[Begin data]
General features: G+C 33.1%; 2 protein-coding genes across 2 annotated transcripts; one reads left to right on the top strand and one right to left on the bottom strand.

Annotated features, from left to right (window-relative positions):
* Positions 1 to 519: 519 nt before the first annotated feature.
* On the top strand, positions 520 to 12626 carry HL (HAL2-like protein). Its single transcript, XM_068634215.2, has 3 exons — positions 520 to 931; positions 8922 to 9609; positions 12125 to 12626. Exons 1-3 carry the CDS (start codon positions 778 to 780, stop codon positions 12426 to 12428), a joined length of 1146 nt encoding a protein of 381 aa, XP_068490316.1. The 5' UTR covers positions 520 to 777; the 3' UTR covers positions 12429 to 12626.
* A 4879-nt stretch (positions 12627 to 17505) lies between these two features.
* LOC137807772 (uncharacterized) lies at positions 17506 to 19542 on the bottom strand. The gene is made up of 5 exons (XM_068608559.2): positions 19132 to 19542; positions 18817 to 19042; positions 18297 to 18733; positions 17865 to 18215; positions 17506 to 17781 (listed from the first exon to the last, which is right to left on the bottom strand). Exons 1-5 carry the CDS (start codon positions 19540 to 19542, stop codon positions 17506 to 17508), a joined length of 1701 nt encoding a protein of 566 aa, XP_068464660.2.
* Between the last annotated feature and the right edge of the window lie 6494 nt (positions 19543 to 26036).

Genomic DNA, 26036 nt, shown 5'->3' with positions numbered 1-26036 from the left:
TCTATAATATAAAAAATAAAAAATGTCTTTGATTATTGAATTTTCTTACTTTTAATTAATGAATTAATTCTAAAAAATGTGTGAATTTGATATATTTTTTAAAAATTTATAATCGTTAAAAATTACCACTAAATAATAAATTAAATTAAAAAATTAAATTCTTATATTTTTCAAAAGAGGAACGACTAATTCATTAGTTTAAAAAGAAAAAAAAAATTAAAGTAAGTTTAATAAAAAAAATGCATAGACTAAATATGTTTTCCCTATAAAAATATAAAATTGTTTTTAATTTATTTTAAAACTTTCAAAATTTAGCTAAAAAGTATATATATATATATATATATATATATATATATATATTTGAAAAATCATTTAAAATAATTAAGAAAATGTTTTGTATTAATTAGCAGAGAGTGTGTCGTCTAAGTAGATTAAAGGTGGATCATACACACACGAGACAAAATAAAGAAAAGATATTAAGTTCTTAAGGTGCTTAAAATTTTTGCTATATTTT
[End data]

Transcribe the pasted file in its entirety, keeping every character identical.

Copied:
General features: G+C 33.1%; 2 protein-coding genes across 2 annotated transcripts; one reads left to right on the top strand and one right to left on the bottom strand.

Annotated features, from left to right (window-relative positions):
* Positions 1 to 519: 519 nt before the first annotated feature.
* On the top strand, positions 520 to 12626 carry HL (HAL2-like protein). Its single transcript, XM_068634215.2, has 3 exons — positions 520 to 931; positions 8922 to 9609; positions 12125 to 12626. Exons 1-3 carry the CDS (start codon positions 778 to 780, stop codon positions 12426 to 12428), a joined length of 1146 nt encoding a protein of 381 aa, XP_068490316.1. The 5' UTR covers positions 520 to 777; the 3' UTR covers positions 12429 to 12626.
* A 4879-nt stretch (positions 12627 to 17505) lies between these two features.
* LOC137807772 (uncharacterized) lies at positions 17506 to 19542 on the bottom strand. The gene is made up of 5 exons (XM_068608559.2): positions 19132 to 19542; positions 18817 to 19042; positions 18297 to 18733; positions 17865 to 18215; positions 17506 to 17781 (listed from the first exon to the last, which is right to left on the bottom strand). Exons 1-5 carry the CDS (start codon positions 19540 to 19542, stop codon positions 17506 to 17508), a joined length of 1701 nt encoding a protein of 566 aa, XP_068464660.2.
* Between the last annotated feature and the right edge of the window lie 6494 nt (positions 19543 to 26036).

Genomic DNA, 26036 nt, shown 5'->3' with positions numbered 1-26036 from the left:
TCTATAATATAAAAAATAAAAAATGTCTTTGATTATTGAATTTTCTTACTTTTAATTAATGAATTAATTCTAAAAAATGTGTGAATTTGATATATTTTTTAAAAATTTATAATCGTTAAAAATTACCACTAAATAATAAATTAAATTAAAAAATTAAATTCTTATATTTTTCAAAAGAGGAACGACTAATTCATTAGTTTAAAAAGAAAAAAAAAATTAAAGTAAGTTTAATAAAAAAAATGCATAGACTAAATATGTTTTCCCTATAAAAATATAAAATTGTTTTTAATTTATTTTAAAACTTTCAAAATTTAGCTAAAAAGTATATATATATATATATATATATATATATATATATATTTGAAAAATCATTTAAAATAATTAAGAAAATGTTTTGTATTAATTAGCAGAGAGTGTGTCGTCTAAGTAGATTAAAGGTGGATCATACACACACGAGACAAAATAAAGAAAAGATATTAAGTTCTTAAGGTGCTTAAAATTTTTGCTATATTTT